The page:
EU support for Libya coastguard is “inhuman” – UN human rights chief

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The European Union’s support for the Libyan coastguard is leading to arbitrary and indefinite imprisonment of migrants in “inhuman” conditions, the UN human rights chief said.

The EU anti-trafficking mission Sophia trained Tripoli’s coastguard, while Italy supplied four patrol boats. Italy also sent millions of euros and a navy repair ship to fix Libya’s marine fleet.

So far in 2017, Libyans intercepted almost 20,000 migrants at sea, according to the International Organisation for Migration. After being taken from the boats, they are brought to land and put in “detention centres” visited by United Nations personnel.
“Monitors were shocked by what they witnessed,” High Commissioner on Human Rights Zeid Ra‘ad Al Hussein said in a statement.

They saw “thousands of emaciated and traumatised men, women and children piled on top of each other, locked up in hangars with no access to the most basic necessities and stripped of their human dignity,” he said.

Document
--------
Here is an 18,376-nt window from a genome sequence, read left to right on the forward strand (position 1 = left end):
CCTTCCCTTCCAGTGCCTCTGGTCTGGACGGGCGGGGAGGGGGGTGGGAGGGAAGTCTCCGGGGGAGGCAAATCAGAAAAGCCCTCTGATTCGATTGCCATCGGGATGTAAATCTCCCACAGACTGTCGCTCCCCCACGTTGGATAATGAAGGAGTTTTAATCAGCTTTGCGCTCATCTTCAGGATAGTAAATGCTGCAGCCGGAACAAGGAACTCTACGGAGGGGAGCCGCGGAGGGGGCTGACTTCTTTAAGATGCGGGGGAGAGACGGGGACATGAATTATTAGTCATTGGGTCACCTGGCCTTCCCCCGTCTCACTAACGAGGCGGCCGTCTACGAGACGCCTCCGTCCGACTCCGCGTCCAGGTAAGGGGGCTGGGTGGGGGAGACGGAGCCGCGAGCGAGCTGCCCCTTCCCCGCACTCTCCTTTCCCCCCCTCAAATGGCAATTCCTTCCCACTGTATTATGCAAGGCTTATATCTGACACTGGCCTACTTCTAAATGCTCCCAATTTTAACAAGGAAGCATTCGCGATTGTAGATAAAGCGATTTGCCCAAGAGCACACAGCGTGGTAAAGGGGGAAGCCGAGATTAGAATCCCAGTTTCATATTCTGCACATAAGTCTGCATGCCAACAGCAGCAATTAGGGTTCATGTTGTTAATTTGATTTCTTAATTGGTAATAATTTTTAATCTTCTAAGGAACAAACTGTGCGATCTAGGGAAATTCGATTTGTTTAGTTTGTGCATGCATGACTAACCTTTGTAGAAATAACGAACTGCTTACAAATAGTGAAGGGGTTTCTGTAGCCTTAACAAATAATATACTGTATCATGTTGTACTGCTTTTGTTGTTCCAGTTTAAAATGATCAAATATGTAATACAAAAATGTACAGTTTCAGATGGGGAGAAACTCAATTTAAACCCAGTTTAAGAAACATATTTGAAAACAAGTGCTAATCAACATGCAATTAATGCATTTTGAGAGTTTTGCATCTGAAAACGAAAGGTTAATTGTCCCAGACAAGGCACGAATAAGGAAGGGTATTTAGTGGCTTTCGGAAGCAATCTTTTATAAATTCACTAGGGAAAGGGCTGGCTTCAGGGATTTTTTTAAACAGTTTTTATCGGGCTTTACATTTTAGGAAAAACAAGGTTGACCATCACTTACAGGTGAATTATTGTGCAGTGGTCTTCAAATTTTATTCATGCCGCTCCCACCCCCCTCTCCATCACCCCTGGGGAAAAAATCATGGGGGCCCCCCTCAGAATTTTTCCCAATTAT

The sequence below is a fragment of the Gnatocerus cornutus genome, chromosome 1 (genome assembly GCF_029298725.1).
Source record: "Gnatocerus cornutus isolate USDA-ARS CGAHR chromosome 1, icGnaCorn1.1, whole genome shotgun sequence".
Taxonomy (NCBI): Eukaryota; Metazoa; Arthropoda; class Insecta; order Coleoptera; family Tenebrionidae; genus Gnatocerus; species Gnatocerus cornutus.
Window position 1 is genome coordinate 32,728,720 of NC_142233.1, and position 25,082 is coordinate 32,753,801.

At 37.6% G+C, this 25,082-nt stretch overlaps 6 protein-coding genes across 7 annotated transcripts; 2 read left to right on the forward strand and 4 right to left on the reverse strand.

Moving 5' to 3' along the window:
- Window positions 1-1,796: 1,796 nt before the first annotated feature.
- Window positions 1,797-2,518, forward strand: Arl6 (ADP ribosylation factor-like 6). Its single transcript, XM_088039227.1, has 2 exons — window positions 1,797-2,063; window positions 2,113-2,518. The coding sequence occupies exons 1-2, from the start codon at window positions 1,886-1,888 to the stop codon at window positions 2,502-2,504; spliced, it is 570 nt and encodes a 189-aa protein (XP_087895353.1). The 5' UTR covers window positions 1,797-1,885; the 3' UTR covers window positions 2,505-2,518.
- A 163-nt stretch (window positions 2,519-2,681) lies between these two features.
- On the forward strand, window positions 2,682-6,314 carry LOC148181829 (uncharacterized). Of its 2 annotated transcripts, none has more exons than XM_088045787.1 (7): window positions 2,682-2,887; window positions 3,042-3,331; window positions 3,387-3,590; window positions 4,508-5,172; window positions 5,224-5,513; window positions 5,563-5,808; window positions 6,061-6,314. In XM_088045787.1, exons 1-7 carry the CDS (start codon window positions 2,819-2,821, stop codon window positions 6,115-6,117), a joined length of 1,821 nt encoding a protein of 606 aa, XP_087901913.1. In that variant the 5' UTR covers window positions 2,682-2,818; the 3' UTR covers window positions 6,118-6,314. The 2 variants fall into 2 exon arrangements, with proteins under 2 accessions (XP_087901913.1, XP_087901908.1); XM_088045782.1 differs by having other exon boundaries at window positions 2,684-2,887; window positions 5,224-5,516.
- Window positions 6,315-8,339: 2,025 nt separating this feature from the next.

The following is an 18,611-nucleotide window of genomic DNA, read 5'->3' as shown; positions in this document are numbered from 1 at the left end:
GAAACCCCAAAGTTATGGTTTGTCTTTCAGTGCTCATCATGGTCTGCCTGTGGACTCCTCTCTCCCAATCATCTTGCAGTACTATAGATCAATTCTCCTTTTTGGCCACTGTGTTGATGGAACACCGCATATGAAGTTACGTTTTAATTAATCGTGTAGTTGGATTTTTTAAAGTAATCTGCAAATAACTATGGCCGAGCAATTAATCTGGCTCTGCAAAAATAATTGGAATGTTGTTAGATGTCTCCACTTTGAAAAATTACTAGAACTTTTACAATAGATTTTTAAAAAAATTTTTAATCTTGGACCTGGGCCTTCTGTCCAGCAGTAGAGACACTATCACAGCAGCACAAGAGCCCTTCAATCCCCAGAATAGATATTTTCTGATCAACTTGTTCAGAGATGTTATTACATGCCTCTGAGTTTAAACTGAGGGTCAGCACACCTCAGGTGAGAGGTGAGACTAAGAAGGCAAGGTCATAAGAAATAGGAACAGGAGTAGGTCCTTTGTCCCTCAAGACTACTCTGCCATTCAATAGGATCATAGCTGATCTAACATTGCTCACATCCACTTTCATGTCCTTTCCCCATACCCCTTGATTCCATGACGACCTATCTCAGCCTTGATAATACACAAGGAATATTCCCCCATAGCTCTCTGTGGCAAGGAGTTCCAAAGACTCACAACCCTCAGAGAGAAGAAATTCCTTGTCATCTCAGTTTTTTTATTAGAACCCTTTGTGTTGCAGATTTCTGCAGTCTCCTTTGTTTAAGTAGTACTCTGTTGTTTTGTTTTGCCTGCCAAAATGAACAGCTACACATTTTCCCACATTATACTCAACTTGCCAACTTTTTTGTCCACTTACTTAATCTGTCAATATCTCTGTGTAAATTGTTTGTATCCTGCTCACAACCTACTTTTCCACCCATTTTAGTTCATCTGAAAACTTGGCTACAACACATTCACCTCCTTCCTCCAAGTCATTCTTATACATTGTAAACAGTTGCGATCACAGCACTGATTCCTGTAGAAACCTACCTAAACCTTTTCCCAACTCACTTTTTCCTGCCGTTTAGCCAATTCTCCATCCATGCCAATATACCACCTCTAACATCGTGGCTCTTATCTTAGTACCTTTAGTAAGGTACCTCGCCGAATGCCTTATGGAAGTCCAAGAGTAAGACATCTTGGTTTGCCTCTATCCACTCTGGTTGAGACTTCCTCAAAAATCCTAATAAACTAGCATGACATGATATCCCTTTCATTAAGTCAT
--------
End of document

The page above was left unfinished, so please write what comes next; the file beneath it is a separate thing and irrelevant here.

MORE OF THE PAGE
Some 20,000 people are now being held in facilities controlled by Tripoli’s migration department, up from 7,000 in September, the UN said in a statement.

While UN agencies and other humanitarian groups have access to them and seek to provide health care and some food, Zeid said it was not enough because “the EU and its member states have done nothing to reduce the level of abuses suffered by migrants”.

Some days ago, European and African ministers repeated a pledge to improve conditions for migrants in Libya and Italian Prime Minister Paolo Gentiloni hailed Italian immigration policy.
“Italy is the only country in Europe with a decent migration policy,” Gentiloni said. “We’re proud because we don’t build walls or close ports.”

It was Italy that struck a deal with the UN-backed government in Tripoli in February, endorsed by the EU, aimed at blocking migrants in Libya, much as the EU deal with Turkey did last year.

That agreement, combined with support for the Libyan coastguard, brought migrant sea arrivals down dramatically in recent months.



This year there have been 115,000 sea arrivals in Italy, down 31% from last year, official data from Italy’s Interior Ministry show. In October alone arrivals dropped by 76% from a year earlier.